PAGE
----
Fumbling Their Way To A Win
Well, Kobe (alongside Phil and the medical staff’s prodding) wisely sat the game out to check out some minor swelling in the back of his knee. Now, once the swelling subsides, Kobe will continue to sit out until the 28th.
Meanwhile, the Lakers “hosted” the hapless Bobcats in Anaheim to see what they could do without the MVP in the mix. That leaves the team with some questions: Who will lead in scoring? Who will be the go-to guy? How will the team cope without an obvious leader on the court? Will Kobe don another Cosby sweater to watch this game?
(And yes, to answer the most pressing question, another sweater in the Kobe Collection made its ominous sideline debut.)
Actually, this Kobe sitting out thing is a good thing for this team at this point. With this and another game to go, they have the chance to kind of assess where the team is outside of the obvious. Granted, Pau, Bynum, and Fisher are also members of Club Obvious as to what they bring, but it’s good to get a glimpse the team without their hub.
The first glimpse went right to Andrew. The kid was having a cozy little impact on the defensive end, pretty much dominating the paint in the way of rebounding. You gotta love those blocked shots, too. Its great having a goalie back in the net again.
The best thing in this preseason for Andrew has been his balance between offense and defense are both moving, head to head, to where they should be.
To that effect, the Lakers controlled their own board well.
Pau looked a touch lost tonight. He was having some real trouble early on keeping track of his man, as anyone he was guarding was getting easily free while Pau paid attention to the ball a bit too much.
Offensively though, the guy is/has been in midseason form. His positioning is incredible to see. Don’t watch the ball when it comes up, just keep an eye at how quick and deep Pau gets into the paint every single time down the court, maintains that position, and always shoots methodically.
That early position is something you saw Andrew getting the hang of a bit tonight, too. Though he was out too high a lot, Andrew wasn’t wasting time languishing around the free-throw line, waiting for position to open up as he does sometimes. Playing with Pau isn’t only advantageous for Andrew’s stat line, it's going to do wonders for teaching Andrew what he can or can’t do in his career.
In terms of how the team plays with two giants in the middle, they need to either get passes into them as soon as they get into the post, or they need to be more patient in getting it into the post. A lot of turnovers are coming from rushing ill-advised passes into the post as the double team is gathering itself.
The Bobcats showed you tonight how easy it was to swoop in from the weak side during those slow passes into the post.
Odom was “interesting” tonight. Coping with being put on the bench will be an issue until he adjusts, but he has had a bit of a temper this preseason—notably, his words with Jermaine O’Neal and now the tiny tussle with Brown on the Bobcats.
I suspect some of the temper change is from his new assignment, but like it or not, Lamar has done well so far as a member of newly coined Minutemen. He does have to increase his drive and energy though. He was enveloped in cruise control for the better part of this one. Come the fourth quarter, he woke up a touch, but he has to find out how to come into a game with instant energy in order to run with the speed of the bench lineup.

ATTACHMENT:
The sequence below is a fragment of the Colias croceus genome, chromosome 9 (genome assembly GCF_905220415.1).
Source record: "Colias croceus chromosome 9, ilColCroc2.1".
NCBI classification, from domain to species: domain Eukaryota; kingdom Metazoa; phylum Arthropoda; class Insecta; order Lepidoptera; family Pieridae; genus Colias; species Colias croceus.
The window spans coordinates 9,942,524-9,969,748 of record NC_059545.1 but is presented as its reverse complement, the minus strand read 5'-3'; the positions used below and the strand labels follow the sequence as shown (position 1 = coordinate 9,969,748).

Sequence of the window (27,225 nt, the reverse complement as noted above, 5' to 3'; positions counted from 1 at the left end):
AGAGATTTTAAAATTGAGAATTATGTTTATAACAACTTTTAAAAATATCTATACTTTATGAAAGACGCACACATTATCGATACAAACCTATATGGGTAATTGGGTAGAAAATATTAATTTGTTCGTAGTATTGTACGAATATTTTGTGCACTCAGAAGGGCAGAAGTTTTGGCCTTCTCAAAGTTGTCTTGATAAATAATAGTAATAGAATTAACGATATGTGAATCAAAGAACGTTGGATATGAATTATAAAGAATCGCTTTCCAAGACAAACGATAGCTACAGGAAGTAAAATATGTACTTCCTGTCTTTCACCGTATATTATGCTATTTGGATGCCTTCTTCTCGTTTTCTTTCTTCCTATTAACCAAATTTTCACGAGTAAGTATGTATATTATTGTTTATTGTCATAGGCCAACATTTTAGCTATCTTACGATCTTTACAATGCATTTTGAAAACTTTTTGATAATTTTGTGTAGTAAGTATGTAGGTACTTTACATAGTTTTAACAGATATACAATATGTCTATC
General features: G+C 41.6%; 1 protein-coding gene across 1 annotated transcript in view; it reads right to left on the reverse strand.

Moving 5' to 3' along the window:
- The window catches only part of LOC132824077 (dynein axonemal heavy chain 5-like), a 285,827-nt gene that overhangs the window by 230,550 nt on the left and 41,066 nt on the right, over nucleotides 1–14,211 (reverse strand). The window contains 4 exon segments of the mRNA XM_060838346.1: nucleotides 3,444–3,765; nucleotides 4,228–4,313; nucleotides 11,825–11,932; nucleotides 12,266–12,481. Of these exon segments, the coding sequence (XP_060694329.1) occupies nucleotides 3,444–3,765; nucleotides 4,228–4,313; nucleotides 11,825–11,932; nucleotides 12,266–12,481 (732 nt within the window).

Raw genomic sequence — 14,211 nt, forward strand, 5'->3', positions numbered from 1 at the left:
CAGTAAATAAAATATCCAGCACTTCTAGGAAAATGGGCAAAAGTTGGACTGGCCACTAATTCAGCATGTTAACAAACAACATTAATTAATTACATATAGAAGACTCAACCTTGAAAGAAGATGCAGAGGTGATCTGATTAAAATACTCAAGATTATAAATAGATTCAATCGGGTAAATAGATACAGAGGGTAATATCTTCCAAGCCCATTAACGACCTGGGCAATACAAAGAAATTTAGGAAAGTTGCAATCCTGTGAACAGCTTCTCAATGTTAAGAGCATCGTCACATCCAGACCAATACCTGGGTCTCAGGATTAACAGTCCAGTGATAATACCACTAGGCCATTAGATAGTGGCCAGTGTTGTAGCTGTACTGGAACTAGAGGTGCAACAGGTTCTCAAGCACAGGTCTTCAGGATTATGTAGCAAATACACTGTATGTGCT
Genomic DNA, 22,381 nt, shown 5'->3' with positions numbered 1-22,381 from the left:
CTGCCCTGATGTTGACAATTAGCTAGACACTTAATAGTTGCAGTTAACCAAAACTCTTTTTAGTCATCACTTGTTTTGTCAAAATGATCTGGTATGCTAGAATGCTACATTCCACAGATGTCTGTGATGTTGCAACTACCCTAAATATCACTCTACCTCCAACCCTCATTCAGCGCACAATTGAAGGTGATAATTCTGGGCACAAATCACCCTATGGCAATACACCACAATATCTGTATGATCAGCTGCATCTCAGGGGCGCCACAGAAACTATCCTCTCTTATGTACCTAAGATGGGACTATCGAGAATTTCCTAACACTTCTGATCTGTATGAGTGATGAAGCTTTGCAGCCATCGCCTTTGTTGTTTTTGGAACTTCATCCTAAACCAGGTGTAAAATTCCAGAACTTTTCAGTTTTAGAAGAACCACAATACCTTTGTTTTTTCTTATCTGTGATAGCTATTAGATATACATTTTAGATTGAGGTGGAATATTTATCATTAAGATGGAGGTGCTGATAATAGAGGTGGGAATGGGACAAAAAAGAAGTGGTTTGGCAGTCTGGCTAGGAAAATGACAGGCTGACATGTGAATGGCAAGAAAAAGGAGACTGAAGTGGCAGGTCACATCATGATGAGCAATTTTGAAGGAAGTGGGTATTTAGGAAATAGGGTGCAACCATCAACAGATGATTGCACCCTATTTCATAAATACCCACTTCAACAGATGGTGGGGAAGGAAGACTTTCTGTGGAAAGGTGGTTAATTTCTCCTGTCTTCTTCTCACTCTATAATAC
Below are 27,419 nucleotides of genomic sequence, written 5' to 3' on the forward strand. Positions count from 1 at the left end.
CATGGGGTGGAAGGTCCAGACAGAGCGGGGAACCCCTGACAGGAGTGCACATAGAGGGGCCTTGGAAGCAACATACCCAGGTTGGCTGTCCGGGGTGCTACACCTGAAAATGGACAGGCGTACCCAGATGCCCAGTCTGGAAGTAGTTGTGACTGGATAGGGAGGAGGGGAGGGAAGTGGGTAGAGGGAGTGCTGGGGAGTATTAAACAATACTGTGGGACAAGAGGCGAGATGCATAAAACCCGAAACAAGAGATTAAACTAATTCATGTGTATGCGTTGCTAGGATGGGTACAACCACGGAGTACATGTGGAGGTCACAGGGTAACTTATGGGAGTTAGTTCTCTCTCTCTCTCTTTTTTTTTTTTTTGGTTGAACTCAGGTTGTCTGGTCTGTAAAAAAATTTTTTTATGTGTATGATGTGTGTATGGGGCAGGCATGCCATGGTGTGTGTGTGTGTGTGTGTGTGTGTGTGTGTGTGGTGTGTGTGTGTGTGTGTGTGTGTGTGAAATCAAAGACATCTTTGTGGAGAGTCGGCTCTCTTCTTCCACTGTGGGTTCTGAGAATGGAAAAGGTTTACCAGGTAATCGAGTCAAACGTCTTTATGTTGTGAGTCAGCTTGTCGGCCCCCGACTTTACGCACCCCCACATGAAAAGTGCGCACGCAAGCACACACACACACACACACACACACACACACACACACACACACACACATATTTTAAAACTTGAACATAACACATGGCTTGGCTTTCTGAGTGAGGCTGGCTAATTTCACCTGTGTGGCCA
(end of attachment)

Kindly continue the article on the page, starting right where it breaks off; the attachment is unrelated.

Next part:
The hotly debated (which is ridiculous to type) Coby Karl played well defensively. He’s not a stopper, but his recognition of screens and jumping out around them to switch was quick and without hesitation. He did well in defending the NBA’s favorite carnie, Adam Morrison. Offensively, he was finally taking the shots he was given (with a couple hits mixed in there).
As far as defensive switching goes, the whole team did well, particularly the bench unit that played most of the second quarter. There were a couple sequences with missteps, but for the most part, you could tell the communication and understanding was sharper, defensively.
Trevor was up to his passing-lane thievery again. His offense was unsure. He showed tonight why he is better suited as an energy guy off the pine rather than someone who can get you off to a potent start on offense.
Offensively, this game was an inconsistent mess. When the Lakers weren’t shooting shots in thick traffic, they were forcing low-percentage ones up or standing stagnant off the ball, waiting for the play to come to them.
The third quarter, with the infusion of Farmar, is when the Lakers ran the lead up to double-digits. Farmar is quickly getting the knack of how to play calmly with quickness, something that is easier typed than done for young points.
Another buzzer beater at the end of the third for Jordan, too—that’s looking like it’s becoming a trademark. Every time Jordan is inserted into the game (despite the lineup he runs with), the offense hums.
Best of all, Jordan’s making players around him better. That’s huge.
Preseason or not, this wasn’t, how you say, “Fun to watch.”
As expected, the offense was rickety for most of the game. Without your main focal point, things tend to go south like that. What the Lakers have to do in case this situation happens again (which it won’t, right?) is learn patience with the offense.
There was a lot of panic when plays got shut down. Losing a huge player like Kobe will change things, but fundamentally, the team still knows what to do. You can’t make up for that kind of loss by abandoning control.
Thankfully, tomorrow spells the demise of the preseason, and we can all await the massive debut of the 2008-'09 edition of the Lakers against a rough Blazer team. One more game to go, one more chance to run tests, one more look at experimental lineups, and one more game until the drive back to the promised land.